Of Exports and Excellence

I can’t believe that I’ve been here for six months and have not written anything about sport. Given that the English are a sport-obsessed nation, with at least 25% of all newsprint dedicated to the subject, you’d think it would be hard to get away from it. However, what makes it a bit easier is that I’m not much of a soccer fan. Or rather, a football fan (Don’t Mention the S-word!). Having a preference for Rugby and Cricket reduces my interest in the sport pages from the aforementioned 25% to about 2%. Because your typical sports section starts on the back page, and makes inroads for about 16 pages. Of that, 13 – 14 will be dedicated to football, one will have the details of the races, and one to two will manage to contain all relevant details of every other sport. Even when such momentous occasions as the recent Ashes victory occurs (a once-in-a-lifetime occasion for many, given that the last time England won the Ashes in Australia was 1987), the result of the Premier League football matches on the day pushed it off the back page on many papers.

I’ve struggled to understand why this is, and I still don’t get it. There are a few quick and easy possibilities:

  • The Premier League is probably the best football league in the world.
  • The Premier League has the most money pumped into it, leading to the media fawning over it to get more advertising spend.
  • England aren’t particularly good at any other sport.

Some people might contest the last point, mentioning the Rugby World Cup in 2003, or the recent Ashes victories (3 out of 4, now). Yes, there have been a few bright spots in the last decade. But you’d have to go a long way back before that for any proof of consistent excellence. In general, England are the whipping boys of world sport. Which is rather a shame, given how they came up with most of the games in the first place. It’s like the big brother teaching the little brother how to play chess, and enjoying having a weak opponent, until a year later when the little brother thrashes him and he doesn’t want to play anymore. The Exporter has lost the Excellence.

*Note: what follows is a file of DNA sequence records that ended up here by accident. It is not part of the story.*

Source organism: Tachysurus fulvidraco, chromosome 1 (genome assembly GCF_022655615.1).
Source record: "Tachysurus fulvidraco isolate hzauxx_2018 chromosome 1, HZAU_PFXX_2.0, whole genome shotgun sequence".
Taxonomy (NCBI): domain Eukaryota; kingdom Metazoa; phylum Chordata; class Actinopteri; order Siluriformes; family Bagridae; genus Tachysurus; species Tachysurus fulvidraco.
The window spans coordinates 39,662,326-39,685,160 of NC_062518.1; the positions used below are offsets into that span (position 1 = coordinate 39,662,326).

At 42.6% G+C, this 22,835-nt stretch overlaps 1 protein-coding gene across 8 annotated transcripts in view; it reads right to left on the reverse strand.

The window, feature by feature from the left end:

But then, the English aren’t really very good at football either – and proof of that is the fact that you need to go a lot further back in history to find any sort of success in the sport. 1966, in fact. The success of the Premier League is largely due to the foreign players permeating it. And they’re only there because of the money. And so you get what I consider to be a great irony – that Cricket is considered the upper-class gentleman toff’s game, yet the players earn far less than those in Football, which is considered to be the working man’s game. The average footballer at a decent club earns more in a week than the average supporter will earn in a year. And that feeds the need for higher ticket costs, and oodles of merchandise that every true fan really needs. The cheapest ticket for a Man U home game is £99, and an authentic replica shirt will set you back £89. And yet, the support for these clubs is fanatical. Read the comments on a football club forum, and you’d be amazed at the level of passion displayed. I don’t understand why someone would gleefully hand over their hard-earned, recession-dented cash to a rich prat like Wayne Rooney. But they do – in their droves. Maybe I’ll never understand it.  But at least the people I’ve spoken to about it (some of them Man U fans themselves) don’t understand it either.

But following the Cricket World Cup, I think at least I’m beginning to understand the psyche of the football fan supporting the English national team. Every World Cup, they show up with expectations that this year will be different. This year, their team will fulfill potential, and make it somewhere. They’ll beat those Germans, thrash the Dutch, and sneak past the Spanish to lift the trophy. And yet, they never do, usually crashing out in a penalty shootout.

The parallels to South Africa should be obvious to anyone who watched last Friday’s game. Every four years, we also believe that we’ll do it this time. On paper, we always look mighty competitive, and we can usually beat any team in any other setting. But give us a knock-out match, and we fall apart near the finishing line and give the match away.

Perhaps I should start a Sports Supporters Support Society, so the devastated supporters of the two countries could help each other deal with the endless disappointment. This could work well due to the timescales involved – England supporters should be over the 2010 football loss to Germany by now, ready to be a shoulder for South Africans to cry on in 2011. Who should in turn be able to be a pillar of strength by the time the 2014 World Cup comes along.

The final step would be to include New Zealand Rugby supporters would complete the triangle. We’ll have to wait until later in the year to see if they *really* deserve a spot in this exclusive club.


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